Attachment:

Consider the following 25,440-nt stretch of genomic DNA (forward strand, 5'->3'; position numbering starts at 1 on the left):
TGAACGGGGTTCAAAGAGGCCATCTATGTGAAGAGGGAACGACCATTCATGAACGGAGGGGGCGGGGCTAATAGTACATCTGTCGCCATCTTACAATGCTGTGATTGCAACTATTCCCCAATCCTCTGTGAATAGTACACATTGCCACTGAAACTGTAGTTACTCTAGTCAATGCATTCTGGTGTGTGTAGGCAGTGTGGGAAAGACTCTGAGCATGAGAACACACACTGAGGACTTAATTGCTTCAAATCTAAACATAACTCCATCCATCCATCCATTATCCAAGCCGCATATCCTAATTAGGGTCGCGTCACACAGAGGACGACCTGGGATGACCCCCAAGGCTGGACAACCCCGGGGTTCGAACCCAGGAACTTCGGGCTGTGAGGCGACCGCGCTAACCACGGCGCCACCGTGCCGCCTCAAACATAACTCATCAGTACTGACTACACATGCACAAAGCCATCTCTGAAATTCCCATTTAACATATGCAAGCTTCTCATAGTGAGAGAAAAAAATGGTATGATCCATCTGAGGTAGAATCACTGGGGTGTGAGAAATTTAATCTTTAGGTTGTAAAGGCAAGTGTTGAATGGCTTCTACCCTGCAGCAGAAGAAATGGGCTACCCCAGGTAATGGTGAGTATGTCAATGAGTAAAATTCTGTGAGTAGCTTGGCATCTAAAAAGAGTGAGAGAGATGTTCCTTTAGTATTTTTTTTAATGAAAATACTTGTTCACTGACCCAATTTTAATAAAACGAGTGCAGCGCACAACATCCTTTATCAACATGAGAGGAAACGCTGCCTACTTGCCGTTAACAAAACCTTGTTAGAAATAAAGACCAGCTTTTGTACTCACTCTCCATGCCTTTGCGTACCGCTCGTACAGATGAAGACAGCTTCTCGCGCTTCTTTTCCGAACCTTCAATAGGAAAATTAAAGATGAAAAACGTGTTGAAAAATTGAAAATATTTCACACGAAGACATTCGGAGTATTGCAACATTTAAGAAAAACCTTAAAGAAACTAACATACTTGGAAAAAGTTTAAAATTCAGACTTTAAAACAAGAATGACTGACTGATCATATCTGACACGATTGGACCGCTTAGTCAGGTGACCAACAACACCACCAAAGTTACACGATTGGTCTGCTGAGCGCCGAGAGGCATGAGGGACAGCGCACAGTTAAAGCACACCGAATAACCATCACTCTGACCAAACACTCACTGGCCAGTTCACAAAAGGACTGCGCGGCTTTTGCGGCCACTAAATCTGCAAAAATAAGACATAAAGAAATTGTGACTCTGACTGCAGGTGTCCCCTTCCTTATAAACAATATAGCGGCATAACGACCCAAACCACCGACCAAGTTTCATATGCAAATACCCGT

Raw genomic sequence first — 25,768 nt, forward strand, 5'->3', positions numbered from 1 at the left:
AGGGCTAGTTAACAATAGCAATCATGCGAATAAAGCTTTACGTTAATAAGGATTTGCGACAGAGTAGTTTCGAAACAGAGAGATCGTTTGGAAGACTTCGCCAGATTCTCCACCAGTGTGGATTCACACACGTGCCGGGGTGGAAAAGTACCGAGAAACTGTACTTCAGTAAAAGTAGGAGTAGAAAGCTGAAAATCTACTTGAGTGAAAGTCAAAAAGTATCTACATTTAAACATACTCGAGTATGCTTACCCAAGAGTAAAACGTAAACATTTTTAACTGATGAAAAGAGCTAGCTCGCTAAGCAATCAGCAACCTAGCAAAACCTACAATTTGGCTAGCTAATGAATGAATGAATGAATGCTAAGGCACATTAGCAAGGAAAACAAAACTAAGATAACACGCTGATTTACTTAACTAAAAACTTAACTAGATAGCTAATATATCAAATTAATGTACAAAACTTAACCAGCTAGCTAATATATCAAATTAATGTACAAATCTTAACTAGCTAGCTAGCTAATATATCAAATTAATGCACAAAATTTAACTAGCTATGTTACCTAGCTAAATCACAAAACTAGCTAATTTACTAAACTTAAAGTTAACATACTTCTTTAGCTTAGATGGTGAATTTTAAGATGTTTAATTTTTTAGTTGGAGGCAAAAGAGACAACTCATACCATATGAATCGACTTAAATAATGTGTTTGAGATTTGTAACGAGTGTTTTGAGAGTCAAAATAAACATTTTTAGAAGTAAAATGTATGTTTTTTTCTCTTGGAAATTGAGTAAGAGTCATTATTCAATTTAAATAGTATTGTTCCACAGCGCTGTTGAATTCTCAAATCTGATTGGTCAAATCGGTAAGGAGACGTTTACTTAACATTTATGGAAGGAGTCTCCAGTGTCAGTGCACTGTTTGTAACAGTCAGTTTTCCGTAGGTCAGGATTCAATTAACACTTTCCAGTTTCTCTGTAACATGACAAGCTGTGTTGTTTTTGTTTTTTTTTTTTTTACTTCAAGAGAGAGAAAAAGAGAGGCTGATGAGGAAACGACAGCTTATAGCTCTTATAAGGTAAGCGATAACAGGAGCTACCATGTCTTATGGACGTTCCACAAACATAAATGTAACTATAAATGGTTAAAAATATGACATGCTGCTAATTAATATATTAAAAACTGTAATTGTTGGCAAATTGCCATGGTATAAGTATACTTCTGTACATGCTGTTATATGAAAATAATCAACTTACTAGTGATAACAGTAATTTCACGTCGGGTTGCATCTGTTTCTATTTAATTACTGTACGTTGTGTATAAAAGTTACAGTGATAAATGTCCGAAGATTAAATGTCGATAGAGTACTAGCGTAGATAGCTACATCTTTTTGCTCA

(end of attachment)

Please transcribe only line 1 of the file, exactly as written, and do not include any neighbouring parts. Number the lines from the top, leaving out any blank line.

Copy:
Consider the following 25,440-nt stretch of genomic DNA (forward strand, 5'->3'; position numbering starts at 1 on the left):